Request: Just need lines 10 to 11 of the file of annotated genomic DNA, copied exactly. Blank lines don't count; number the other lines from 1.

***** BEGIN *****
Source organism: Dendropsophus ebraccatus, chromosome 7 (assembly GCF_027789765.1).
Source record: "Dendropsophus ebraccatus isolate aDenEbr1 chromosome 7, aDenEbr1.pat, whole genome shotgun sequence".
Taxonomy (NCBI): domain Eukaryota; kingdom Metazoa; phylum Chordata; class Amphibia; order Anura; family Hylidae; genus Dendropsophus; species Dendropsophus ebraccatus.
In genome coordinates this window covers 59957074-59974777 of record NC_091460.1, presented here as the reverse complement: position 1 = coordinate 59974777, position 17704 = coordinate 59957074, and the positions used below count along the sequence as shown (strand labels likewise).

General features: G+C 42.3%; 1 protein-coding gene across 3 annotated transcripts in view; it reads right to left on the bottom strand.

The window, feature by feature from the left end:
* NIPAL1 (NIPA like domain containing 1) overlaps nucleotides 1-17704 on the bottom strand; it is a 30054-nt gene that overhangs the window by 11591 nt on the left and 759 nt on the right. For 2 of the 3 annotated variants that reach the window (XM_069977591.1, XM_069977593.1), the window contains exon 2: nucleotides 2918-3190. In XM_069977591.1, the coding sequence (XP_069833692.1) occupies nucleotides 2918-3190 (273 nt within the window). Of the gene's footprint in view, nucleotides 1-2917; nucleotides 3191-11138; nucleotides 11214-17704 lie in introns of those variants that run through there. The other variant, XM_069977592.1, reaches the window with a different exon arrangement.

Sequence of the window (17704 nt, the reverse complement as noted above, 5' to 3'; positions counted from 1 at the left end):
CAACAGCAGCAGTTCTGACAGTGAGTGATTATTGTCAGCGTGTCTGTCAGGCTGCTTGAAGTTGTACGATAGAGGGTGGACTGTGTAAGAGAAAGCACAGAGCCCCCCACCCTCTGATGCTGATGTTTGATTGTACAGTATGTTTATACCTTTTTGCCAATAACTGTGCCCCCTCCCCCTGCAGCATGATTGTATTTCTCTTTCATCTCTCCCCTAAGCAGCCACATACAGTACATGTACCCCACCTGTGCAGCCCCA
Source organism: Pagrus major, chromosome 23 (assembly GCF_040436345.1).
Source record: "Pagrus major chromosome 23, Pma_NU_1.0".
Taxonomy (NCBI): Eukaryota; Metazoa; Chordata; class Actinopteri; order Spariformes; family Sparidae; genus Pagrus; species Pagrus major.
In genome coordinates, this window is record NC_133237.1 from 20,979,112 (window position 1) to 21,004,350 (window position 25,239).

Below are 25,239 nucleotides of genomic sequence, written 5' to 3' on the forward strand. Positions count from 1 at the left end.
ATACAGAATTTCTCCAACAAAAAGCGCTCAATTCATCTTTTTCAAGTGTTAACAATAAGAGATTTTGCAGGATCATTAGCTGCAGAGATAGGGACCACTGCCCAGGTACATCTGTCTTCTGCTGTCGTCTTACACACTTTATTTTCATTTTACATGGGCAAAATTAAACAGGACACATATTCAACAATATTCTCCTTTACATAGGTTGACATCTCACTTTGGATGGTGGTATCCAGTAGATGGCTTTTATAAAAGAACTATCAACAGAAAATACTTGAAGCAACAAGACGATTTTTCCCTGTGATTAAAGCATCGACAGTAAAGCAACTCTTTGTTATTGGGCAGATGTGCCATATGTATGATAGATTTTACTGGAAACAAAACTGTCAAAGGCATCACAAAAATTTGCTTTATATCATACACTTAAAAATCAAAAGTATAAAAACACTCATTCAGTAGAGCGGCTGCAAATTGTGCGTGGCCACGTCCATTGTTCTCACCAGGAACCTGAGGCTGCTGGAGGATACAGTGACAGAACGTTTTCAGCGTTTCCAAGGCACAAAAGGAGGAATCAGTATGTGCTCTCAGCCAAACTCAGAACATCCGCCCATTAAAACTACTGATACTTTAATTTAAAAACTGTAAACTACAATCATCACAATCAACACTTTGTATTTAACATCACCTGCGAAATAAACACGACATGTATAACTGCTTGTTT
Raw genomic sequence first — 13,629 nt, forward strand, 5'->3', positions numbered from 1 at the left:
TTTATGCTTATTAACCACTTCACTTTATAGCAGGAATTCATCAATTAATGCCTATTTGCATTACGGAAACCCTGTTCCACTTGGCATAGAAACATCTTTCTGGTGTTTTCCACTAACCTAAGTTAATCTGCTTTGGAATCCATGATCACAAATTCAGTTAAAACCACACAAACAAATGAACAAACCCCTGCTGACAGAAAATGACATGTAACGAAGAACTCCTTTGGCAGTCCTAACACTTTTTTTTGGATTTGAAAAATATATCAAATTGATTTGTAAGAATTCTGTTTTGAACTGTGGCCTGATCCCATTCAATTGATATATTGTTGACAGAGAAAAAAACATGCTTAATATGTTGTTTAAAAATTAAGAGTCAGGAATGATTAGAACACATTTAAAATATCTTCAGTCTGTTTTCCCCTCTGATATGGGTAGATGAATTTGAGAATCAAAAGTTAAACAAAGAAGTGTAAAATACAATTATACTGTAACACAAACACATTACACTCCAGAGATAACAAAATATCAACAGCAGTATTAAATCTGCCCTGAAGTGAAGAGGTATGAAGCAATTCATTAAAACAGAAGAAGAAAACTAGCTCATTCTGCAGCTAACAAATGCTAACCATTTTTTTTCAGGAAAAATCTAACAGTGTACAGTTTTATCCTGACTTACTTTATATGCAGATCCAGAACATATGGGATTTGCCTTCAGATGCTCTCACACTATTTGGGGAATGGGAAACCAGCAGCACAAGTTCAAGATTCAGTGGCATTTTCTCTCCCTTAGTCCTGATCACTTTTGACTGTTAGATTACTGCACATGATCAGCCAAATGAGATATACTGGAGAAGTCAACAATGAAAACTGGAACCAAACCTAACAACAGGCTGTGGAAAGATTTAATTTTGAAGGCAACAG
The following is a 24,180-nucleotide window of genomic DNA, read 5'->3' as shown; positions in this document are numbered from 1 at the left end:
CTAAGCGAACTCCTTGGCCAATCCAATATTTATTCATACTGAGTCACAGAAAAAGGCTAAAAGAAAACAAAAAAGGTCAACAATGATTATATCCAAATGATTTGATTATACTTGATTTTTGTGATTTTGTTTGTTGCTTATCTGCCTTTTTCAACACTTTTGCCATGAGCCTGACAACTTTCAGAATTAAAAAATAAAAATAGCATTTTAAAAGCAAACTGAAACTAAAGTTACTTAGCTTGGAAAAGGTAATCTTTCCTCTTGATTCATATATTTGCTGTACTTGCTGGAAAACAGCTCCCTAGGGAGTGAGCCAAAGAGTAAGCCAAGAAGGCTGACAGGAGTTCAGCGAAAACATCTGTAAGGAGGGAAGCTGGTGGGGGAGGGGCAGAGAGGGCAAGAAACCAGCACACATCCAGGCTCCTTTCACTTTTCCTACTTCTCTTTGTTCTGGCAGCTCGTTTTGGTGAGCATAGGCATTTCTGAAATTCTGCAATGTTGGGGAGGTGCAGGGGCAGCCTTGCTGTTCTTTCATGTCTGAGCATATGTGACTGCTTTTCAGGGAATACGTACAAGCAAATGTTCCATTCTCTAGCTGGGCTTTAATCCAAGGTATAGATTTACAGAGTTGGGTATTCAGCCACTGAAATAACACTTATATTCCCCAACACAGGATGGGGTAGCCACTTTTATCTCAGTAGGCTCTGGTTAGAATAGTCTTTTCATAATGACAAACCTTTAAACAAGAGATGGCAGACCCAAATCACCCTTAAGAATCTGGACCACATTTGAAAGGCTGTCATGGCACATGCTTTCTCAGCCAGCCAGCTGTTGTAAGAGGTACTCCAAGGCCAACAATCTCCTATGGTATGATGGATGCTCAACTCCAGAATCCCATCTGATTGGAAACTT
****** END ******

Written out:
Source organism: Pagrus major, chromosome 23 (assembly GCF_040436345.1).
Source record: "Pagrus major chromosome 23, Pma_NU_1.0".